In Richard Raaphorst's entertaining Frankenstein's Army, history is a fluid thing. Applying traditional logic, or perhaps what Alfred Hitchcock would call “moronic logic,” is a fool's errand and this 2013 flick makes no attempts at being realistic.
What it does do is attempt to splice classic monster and mad scientist material with more modern, “found footage” horror. Sometimes this gory stew is highly effective, while other moments require characters to lug cameras places where they aren't the least bit useful. The good news is that Raaphorst convinces the audience to scarcely notice the difference.
The tale opens with World War II nearly in the rearview mirror of a weary world. A battalion of Russian soldiers traipses through enemy territory, with Dimitri (Alexander Mercury) tasked to craft a propaganda film in the service of Stalin. In their travels, the crew comes across what appears to be a factory.
Of course, it's no ordinary factory. The joint is populated with a series of clunky, stitched-together but violent “soldiers.” It turns out that the deranged Dr. Viktor Frankenstein (Karel Roden) has been working on his namesake's legacy, with his twisted vision somehow meant to stop war forever and force understanding on humankind.
One could yammer on incessantly about the possibility of a camera to do the kind of work Dimitri's contraption does in Frankenstein's Army - and at least one fun-hating soul has done so - but that seems to miss Raaphorst's larger point. This is no Spielbergian reconstruction of history; it's a fast-and-loose tale of insanity and violence.
It is Raaphorst and the creature designers who truly get to play Frankenstein here. The film is wild and knows it, which lays the perfect amount of grimy groundwork for what lies inside the good doctor's laboratory.
Using parts of Nazis to literally sew together some brutal monsters may not be the Lord's work, but Roden's character approaches it with spiritual significance. He isn't concerned about the “sin” of playing God in such a way (“it's simple mechanics - engineering”), but he does somehow believe in the altruism of his goals.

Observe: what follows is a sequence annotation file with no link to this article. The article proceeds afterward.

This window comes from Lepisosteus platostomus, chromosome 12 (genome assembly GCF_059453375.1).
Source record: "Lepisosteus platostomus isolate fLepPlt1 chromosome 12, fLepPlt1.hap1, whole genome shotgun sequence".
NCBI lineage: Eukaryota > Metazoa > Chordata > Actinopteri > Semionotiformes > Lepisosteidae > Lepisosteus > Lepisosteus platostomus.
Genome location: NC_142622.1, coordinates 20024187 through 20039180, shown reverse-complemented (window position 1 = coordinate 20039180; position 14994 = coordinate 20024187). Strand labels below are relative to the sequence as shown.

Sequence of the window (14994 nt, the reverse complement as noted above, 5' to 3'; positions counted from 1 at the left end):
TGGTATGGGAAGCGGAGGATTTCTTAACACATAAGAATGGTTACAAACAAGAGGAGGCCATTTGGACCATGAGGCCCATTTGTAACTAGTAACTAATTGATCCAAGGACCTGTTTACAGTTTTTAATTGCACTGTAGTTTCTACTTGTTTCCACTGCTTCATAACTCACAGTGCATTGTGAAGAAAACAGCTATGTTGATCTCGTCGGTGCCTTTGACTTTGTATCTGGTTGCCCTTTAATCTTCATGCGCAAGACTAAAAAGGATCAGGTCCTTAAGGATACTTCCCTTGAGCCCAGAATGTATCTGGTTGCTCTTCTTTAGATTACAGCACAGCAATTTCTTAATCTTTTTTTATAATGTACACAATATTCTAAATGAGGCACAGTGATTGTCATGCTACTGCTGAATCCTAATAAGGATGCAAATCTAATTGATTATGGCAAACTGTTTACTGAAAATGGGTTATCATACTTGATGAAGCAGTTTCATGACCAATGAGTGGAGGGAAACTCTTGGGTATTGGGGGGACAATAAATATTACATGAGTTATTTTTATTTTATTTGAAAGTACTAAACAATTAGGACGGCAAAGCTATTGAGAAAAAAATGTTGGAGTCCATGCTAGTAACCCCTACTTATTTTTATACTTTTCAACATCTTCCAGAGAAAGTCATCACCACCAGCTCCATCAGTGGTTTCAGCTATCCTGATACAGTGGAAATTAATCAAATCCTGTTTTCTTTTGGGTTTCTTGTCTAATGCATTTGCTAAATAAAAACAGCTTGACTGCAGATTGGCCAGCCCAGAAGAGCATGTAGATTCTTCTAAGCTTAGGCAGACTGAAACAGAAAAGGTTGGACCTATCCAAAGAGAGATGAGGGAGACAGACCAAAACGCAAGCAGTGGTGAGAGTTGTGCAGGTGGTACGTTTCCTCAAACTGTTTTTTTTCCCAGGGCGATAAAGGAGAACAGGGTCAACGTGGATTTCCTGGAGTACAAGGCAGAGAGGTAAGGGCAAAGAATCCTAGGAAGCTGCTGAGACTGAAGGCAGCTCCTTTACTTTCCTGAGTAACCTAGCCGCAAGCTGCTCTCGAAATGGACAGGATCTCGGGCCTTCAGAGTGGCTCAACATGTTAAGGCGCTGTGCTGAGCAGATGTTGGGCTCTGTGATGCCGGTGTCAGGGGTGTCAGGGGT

That element, even as it comes together later in the picture, underlines the true horror of Frankenstein's Army. Beyond all that can be said about the beauty and terror of the creatures is a layer of intelligence and heart that shouldn't be ignored. This isn't just a showcase for Raaphorst's aesthetics.
But if the lens does have to be narrowed to just the visual components, Frankenstein's Army is very compelling fare. The monsters range from the terrifying to the ridiculous, often walking the line between the two. Their movements are authentically lurching and clumsy, as though they just emerged from a place beyond time and are violently feeling their way through the flesh before them.
There is also something limiting about how the creatures look, as though Viktor's insanity is barely contained within the straps and stitches of each one. The flesh and metal creations are prisons of a sort, a point that is underlined during the film's terrific climax.
Frankenstein's Army is a rare work in a genre that often repeats itself. It is an innovative picture and an entertaining one, offering no end of diabolical visual delights to match its absurd take on horror and warfare.
The Blu-ray release looks sharp, with bold colours and textures adding to the overall tone of the picture. There's no way such an "old-fashioned camera" would produce such great images, of course, but it hardly matters. The audio arrives in either DTS-HD Master Audio 5.1 or 2.0 channel, both of which make for some neat exposure to the film's many crunches and squelches.
There's also a "Making Of" featurette that runs for just a touch over a half hour and includes interviews with the director and cinematographer Bart Beekman as well as the production designer and members of the Unreal FX team. "Creature spots" spend some time with the likes of "Mosquito Man" and, my personal favourite, "Teddy Bear Woman." There's also a DVD edition of Frankenstein's Army, which was reviewed by our very own monster Mark Buckingham here.